Philly Gov’t Will Take Columbus Day Off Despite Vote To Remove Statue of the Explorer

Christopher Columbus was deemed unfit to be seen in Philadelphia this summer, when city leaders decided to send a statue of the explorer into storage. But when it comes to a public holiday in his name? That’s a very different story.

On Monday, Philadelphia city offices — like many government offices across the country — will be closed in honor of a man many government officials roundly abuse.

Over the summer, Philadelphia spokesman Lauren Cox said finding some less public place for Columbus was essential to healing the community.

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“As Philadelphia — and the nation — continue to reckon with the deep legacy of racism and oppression in America, it is critical that our public spaces are seen as safe, welcoming and inclusive for all people,” Cox said in August, according to CNN.

On Aug. 12, the city art commission voted 8-0, with one abstention, to move the statue, according to WPVI-TV.

As noted by The Philadelphia Inquirer, paid holidays for city workers are negotiated as part of union contracts.

“We know that Columbus Day is an important symbol for many Italian Americans, including those in our city,” Cox said. “Ultimately, each individual is able to make their own choice about which holiday(s) they do or do not celebrate personally. In terms of its future as a City holiday — where City buildings and services are closed — the administration would be open to changes.”

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City unions are aware of the issue.

“The issue of holidays, not just Columbus Day, is being discussed internally,” Cathy Scott, president of AFSCME District Council 47, which represents some of the city’s workers, told The Inquirer.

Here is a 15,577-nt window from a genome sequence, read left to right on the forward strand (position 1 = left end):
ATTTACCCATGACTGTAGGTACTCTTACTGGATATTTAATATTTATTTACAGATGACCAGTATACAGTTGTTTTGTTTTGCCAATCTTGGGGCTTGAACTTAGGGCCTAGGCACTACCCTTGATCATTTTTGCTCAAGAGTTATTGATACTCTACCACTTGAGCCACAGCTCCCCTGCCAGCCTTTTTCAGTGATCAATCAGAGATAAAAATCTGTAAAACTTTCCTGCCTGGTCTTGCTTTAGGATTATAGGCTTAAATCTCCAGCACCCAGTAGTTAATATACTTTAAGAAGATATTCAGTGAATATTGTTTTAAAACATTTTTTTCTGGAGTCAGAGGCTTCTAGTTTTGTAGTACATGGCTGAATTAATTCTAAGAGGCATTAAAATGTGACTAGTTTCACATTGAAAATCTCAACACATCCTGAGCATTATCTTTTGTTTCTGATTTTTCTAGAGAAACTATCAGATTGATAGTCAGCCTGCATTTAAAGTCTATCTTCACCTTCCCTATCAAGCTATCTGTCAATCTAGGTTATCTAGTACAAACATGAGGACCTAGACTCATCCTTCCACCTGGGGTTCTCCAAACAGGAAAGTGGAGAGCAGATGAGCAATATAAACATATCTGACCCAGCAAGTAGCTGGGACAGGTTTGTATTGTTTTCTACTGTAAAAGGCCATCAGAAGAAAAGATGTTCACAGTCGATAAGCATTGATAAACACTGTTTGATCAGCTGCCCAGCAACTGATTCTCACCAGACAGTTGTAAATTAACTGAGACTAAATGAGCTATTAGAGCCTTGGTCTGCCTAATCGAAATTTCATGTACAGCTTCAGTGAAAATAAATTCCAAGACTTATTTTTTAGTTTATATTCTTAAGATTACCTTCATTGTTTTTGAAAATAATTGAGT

One academic interviewed told The Inquirer the matter might be coming to a head.

“I don’t think anyone can predict how this will turn out, but there’s certainly … a kind of moral force at work to rename and dissolve the mythic histories that have controlled our thinking about historical events,” Temple University associated professor of sociology Matt Wray said.

“Columbus is not only charged with being an enslaver but also an architect of racist genocide and a harbinger of massive land theft of Indigenous people.”

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The future of the statue in Philadelphia is now in court, but the issue of how to mark Columbus Day is hotly debated on Twitter — and not just in Philadelphia.

Trinity Norwood, director of the Nanticoke Lenni-Lenape Tribal Nation’s “Royalty Program,” argues the holiday should be sent to the scrap heap.

“Columbus Day idealizes a murderer who got lost during his expedition and minimizes the negative effects of colonialism on America’s Indigenous peoples. In the same way Germany does not have a national holiday or statues to memorialize Hitler because of his deplorable actions against humanity, Christopher Columbus should not be celebrated either,” she wrote in a commentary piece for The Philadelphia Inquirer published Friday.

However, in a companion piece published by the newspaper, Christopher Tremoglie, an intern with the National Columbus Education Foundation, argued that the holiday should remain because “Columbus changed the world forever.”

“Columbus’ accomplishments for human civilization are undeniable. He introduced the concept of reaching the east by going west. He made known to Europe the existence of the North and South American continents and laid the groundwork for future explorers,” he wrote.

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